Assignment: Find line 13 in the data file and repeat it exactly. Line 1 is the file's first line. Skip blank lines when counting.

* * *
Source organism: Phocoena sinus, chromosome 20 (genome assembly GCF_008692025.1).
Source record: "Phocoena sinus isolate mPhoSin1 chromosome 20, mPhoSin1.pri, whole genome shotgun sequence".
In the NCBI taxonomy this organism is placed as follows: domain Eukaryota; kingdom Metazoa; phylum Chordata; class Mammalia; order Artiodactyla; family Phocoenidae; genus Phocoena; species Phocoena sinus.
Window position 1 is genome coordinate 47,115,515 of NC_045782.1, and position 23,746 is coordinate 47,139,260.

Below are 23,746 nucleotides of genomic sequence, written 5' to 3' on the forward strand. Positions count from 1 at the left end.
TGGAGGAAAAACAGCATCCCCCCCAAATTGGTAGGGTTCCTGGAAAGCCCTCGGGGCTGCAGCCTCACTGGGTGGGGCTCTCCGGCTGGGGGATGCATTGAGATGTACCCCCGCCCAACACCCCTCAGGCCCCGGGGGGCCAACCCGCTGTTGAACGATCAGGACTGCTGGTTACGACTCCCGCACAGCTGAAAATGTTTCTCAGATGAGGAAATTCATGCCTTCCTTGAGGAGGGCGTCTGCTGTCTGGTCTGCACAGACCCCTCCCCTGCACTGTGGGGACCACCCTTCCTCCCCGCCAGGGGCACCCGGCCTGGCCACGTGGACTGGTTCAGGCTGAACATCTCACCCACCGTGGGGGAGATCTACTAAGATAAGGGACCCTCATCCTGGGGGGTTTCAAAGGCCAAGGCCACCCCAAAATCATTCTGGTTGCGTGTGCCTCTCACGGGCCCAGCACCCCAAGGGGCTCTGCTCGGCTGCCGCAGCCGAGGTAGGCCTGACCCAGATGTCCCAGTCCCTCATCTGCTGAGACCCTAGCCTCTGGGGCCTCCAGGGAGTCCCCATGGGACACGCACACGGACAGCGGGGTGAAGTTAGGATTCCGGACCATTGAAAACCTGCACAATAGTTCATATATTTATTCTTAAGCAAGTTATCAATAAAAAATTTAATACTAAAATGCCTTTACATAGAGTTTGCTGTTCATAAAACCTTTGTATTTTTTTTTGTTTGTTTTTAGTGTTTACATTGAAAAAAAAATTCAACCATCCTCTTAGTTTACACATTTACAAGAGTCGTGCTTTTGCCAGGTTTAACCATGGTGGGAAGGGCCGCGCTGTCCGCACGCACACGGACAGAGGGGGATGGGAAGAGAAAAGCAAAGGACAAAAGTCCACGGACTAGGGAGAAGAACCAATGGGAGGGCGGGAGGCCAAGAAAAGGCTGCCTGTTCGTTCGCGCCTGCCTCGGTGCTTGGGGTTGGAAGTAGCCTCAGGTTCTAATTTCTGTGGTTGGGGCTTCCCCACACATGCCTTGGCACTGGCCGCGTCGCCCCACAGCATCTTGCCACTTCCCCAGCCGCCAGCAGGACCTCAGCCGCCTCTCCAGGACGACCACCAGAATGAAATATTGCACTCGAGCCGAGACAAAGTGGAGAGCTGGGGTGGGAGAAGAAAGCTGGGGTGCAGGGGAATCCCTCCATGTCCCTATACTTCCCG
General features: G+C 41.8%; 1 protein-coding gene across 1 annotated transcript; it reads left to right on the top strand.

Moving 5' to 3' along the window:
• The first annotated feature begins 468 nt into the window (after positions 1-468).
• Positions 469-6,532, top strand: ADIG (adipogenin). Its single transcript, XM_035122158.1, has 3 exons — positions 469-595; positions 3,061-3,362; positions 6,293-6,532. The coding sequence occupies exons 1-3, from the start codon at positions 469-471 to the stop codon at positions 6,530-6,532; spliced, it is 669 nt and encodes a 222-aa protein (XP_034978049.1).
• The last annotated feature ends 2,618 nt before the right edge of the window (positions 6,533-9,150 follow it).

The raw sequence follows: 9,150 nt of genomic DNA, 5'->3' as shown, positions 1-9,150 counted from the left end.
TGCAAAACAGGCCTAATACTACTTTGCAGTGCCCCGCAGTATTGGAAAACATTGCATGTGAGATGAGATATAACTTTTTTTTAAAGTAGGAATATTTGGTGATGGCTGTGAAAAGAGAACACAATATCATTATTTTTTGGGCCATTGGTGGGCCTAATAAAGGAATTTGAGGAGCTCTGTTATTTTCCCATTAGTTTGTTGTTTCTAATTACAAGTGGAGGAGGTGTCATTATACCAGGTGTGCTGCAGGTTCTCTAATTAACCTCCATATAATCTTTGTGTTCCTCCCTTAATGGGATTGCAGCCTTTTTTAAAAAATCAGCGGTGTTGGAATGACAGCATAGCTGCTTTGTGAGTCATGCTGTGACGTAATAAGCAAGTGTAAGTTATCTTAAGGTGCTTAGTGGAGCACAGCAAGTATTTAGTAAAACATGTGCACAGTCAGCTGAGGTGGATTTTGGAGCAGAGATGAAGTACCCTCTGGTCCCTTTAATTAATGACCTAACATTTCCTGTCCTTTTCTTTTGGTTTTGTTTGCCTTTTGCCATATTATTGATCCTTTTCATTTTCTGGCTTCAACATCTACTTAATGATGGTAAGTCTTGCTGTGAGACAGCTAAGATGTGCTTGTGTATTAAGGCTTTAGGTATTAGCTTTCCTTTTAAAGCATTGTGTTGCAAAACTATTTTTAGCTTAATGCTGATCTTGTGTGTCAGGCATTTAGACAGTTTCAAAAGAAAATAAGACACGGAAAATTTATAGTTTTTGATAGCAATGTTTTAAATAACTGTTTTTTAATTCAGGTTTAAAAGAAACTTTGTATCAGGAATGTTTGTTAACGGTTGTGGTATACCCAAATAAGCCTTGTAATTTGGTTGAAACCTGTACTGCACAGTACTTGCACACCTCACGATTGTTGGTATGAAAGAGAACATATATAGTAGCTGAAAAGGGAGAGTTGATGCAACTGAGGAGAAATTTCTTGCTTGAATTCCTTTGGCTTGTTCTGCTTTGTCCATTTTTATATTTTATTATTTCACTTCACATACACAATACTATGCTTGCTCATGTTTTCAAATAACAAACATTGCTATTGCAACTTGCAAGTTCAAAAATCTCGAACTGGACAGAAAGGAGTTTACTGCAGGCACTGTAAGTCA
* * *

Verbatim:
TGCAAAACAGGCCTAATACTACTTTGCAGTGCCCCGCAGTATTGGAAAACATTGCATGTGAGATGAGATATAACTTTTTTTTAAAGTAGGAATATTTGGTGATGGCTGTGAAAAGAGAACACAATATCATTATTTTTTGGGCCATTGGTGGGCCTAATAAAGGAATTTGAGGAGCTCTGTTATTTTCCCATTAGTTTGTTGTTTCTAATTACAAGTGGAGGAGGTGTCATTATACCAGGTGTGCTGCAGGTTCTCTAATTAACCTCCATATAATCTTTGTGTTCCTCCCTTAATGGGATTGCAGCCTTTTTTAAAAAATCAGCGGTGTTGGAATGACAGCATAGCTGCTTTGTGAGTCATGCTGTGACGTAATAAGCAAGTGTAAGTTATCTTAAGGTGCTTAGTGGAGCACAGCAAGTATTTAGTAAAACATGTGCACAGTCAGCTGAGGTGGATTTTGGAGCAGAGATGAAGTACCCTCTGGTCCCTTTAATTAATGACCTAACATTTCCTGTCCTTTTCTTTTGGTTTTGTTTGCCTTTTGCCATATTATTGATCCTTTTCATTTTCTGGCTTCAACATCTACTTAATGATGGTAAGTCTTGCTGTGAGACAGCTAAGATGTGCTTGTGTATTAAGGCTTTAGGTATTAGCTTTCCTTTTAAAGCATTGTGTTGCAAAACTATTTTTAGCTTAATGCTGATCTTGTGTGTCAGGCATTTAGACAGTTTCAAAAGAAAATAAGACACGGAAAATTTATAGTTTTTGATAGCAATGTTTTAAATAACTGTTTTTTAATTCAGGTTTAAAAGAAACTTTGTATCAGGAATGTTTGTTAACGGTTGTGGTATACCCAAATAAGCCTTGTAATTTGGTTGAAACCTGTACTGCACAGTACTTGCACACCTCACGATTGTTGGTATGAAAGAGAACATATATAGTAGCTGAAAAGGGAGAGTTGATGCAACTGAGGAGAAATTTCTTGCTTGAATTCCTTTGGCTTGTTCTGCTTTGTCCATTTTTATATTTTATTATTTCACTTCACATACACAATACTATGCTTGCTCATGTTTTCAAATAACAAACATTGCTATTGCAACTTGCAAGTTCAAAAATCTCGAACTGGACAGAAAGGAGTTTACTGCAGGCACTGTAAGTCA